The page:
The English Universities: From the German of V. A. Huber ...

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Statutory Regulations as to the Lectures c
428
Lord Bacon the Father of Modern wouldbe University Reformers
429
Petition from Oxford for Radical Reform of the University in 1659 Sketch of a Model College
430
Expulsion of Locke
431
That in the earliest times Oxford had a Chancellor of its own
432
The Nations considered as Corporations
434
On the SWORN OFFICERS of the Nations
435
On the actual use of the word REGENT
436
School Poem in the Reign of Henry III
438
On the position of the Faculties in the English Universities
439
On the Mendicant Orders of Monks
442
NOTE PAGE 60 On the Chancellor and Archdeacon at the Universities 445
445
Whether there may possibly have been once a Rector at Oxford distinct from the Chancellor
449
On the refusal of the Bishop to confirm without personal presentation
451
Disputes respecting the spiritual attributes of the Chan cellor
452
On the right of Episcopal Visitation at both Universities
454
On the Functions of the Chancellor
455
On the Courts of Jurisdiction of the Chancellor
458
Concerning the Commissaries
459
Cambridge Degree of 1522 appointing a Public Orator
461
On the Beadles or Bedells of the Universities 71 On College Tuition and the Veto of the Head
462
Authority of the Heads of Colleges in the University
466
The Visitations of 15557
467
On the youthful age of Graduates
470
On the Statutes of 1570 and on the Test Oaths
471
On the Board of Heads at Cambridge
473
On the election of Powerful Statesmen as Chancellors of the Universities
474
On the Cycle of Proctors
475
Details concerning University Professors their Salaries Appointment c
476
On the Abolition of the Black Congregation
479
On the right of the Chancellor to nominate his own De puties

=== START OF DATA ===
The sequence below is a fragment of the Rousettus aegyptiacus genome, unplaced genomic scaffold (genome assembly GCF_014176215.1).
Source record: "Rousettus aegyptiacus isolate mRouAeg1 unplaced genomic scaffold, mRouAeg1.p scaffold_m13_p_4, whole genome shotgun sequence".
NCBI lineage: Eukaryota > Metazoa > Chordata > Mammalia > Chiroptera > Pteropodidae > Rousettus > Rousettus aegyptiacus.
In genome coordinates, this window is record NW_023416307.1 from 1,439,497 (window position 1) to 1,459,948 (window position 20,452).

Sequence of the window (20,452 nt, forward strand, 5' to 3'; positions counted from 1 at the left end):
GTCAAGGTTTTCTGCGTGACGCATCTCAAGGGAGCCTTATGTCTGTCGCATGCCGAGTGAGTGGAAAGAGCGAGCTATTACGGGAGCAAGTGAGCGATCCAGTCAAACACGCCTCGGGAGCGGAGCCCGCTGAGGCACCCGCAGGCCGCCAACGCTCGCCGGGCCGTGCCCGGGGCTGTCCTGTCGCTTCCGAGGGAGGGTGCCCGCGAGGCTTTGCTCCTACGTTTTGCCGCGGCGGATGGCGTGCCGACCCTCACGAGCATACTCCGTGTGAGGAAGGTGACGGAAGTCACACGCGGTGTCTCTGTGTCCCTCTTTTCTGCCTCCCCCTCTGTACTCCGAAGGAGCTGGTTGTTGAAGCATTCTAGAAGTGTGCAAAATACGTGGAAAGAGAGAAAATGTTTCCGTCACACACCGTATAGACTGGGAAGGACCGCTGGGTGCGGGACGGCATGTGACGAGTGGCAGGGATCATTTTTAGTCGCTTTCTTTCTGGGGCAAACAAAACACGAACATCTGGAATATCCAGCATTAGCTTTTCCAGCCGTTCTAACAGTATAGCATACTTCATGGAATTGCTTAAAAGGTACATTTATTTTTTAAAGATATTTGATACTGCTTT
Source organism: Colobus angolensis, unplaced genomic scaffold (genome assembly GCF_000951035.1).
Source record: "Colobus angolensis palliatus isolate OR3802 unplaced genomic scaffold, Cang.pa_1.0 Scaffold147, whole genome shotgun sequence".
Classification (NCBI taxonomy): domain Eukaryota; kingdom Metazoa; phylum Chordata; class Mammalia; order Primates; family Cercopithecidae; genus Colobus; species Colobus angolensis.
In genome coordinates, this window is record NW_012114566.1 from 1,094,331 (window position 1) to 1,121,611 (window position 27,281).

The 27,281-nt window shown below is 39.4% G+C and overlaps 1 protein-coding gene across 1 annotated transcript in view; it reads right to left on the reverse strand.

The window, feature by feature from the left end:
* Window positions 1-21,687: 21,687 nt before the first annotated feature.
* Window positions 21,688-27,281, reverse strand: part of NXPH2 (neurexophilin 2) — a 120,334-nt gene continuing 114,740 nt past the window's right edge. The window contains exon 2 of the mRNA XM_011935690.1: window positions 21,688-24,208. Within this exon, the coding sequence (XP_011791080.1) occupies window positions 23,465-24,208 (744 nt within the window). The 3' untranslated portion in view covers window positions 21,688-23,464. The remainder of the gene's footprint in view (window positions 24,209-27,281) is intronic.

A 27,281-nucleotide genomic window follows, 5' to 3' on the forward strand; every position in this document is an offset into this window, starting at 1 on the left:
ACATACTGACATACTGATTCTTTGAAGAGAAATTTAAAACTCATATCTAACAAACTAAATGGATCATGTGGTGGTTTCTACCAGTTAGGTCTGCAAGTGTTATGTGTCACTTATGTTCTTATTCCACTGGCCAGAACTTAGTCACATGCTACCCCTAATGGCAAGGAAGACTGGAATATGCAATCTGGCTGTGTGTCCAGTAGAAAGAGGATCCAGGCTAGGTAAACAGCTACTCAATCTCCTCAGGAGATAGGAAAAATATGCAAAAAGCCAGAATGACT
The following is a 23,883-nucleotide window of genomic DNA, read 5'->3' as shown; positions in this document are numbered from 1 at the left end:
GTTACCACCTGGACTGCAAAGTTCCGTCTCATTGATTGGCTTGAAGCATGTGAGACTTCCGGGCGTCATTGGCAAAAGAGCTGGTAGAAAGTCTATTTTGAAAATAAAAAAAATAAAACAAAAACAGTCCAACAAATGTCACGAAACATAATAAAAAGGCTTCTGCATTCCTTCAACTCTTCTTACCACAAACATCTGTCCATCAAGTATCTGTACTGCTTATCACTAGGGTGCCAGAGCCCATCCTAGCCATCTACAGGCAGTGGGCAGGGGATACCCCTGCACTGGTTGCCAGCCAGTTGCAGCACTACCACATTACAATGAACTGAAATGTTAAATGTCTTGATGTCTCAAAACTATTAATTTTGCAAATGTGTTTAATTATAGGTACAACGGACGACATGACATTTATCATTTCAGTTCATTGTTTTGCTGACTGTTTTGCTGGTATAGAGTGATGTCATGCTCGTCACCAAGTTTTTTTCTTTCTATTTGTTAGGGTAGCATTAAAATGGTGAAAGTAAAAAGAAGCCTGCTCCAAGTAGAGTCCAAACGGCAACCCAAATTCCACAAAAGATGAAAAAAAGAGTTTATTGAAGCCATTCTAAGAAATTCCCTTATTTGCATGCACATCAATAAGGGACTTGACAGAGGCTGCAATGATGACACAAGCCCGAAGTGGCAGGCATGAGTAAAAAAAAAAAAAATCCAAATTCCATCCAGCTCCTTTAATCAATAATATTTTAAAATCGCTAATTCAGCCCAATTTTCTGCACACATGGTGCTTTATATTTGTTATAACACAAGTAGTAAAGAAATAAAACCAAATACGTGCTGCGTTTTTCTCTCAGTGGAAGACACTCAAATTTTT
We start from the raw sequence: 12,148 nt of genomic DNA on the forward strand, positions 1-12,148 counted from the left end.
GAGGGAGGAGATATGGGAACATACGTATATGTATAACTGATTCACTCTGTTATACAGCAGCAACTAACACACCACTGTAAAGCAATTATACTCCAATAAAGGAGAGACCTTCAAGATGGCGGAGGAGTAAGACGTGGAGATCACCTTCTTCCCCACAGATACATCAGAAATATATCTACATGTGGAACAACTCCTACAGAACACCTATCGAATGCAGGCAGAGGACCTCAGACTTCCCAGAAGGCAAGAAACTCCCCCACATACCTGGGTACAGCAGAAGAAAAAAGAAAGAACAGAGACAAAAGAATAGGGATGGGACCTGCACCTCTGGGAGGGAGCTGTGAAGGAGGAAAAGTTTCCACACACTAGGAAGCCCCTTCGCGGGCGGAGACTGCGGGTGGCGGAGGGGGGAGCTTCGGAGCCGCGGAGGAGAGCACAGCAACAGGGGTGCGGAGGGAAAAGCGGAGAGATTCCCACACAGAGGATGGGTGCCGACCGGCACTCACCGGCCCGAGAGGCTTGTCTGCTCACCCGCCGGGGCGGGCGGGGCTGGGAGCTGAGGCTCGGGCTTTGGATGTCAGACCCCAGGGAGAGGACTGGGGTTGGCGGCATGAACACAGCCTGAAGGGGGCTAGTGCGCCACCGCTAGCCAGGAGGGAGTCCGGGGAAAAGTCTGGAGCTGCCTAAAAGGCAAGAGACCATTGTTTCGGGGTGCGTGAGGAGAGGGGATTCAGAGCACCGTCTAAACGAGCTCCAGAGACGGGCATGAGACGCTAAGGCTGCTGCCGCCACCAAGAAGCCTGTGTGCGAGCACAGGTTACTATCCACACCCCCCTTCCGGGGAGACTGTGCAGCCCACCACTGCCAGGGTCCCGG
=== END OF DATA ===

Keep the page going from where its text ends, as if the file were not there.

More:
480
On the Taxation of the Universities by the Parliament
498
On Acts of Parliament which concern the Universities
500
On the University Disputations of the Eighteenth Century
501
On the petty persecution of Whigs in Oxford in the last Century
502
Tables
503
Cambridge Honors and Ordinary Degrees in 1839
505
Cambridge Matriculations 7 Cambridge Degrees
506
Oxford Residents May 1842
507
Cambridge Residents November 1840
508
Clergymen and Laymen in the Cambridge Senate 1841
509
On English CANT
510
Remarks on the Morality of the Universities by the Editor
511
Oxford Examination Subjects by the Editor
521
Questions given at the Oxford Mathematical Scholar ship 1841
527
On the modern Cambridge Examination for the B A De gree with remarks on English and German Philosophy
530
Defence of the Universities from the charge of Immorality
541
Justification of not repealing and yet not enforcing or ob serving Statutes that we judge to be unsuitable
543
On the right of Selfdefence of the Universities against encroachments
547
On the nature of the Colleges and of the Universities and on the interference of the State with the Univer sities and the Colleges by the Editor
549
An account of the University of Durham by the Rev H L Jones
553
An Account of the University of London by Dr Rothman
563
APPENDICES PAGE
568
Appendix by the Author
582
Appendix to the English Edition added by James Heywood
597
On the Foundation Statutes of Corpus Christi College Oxford
618
from Dr Vaughans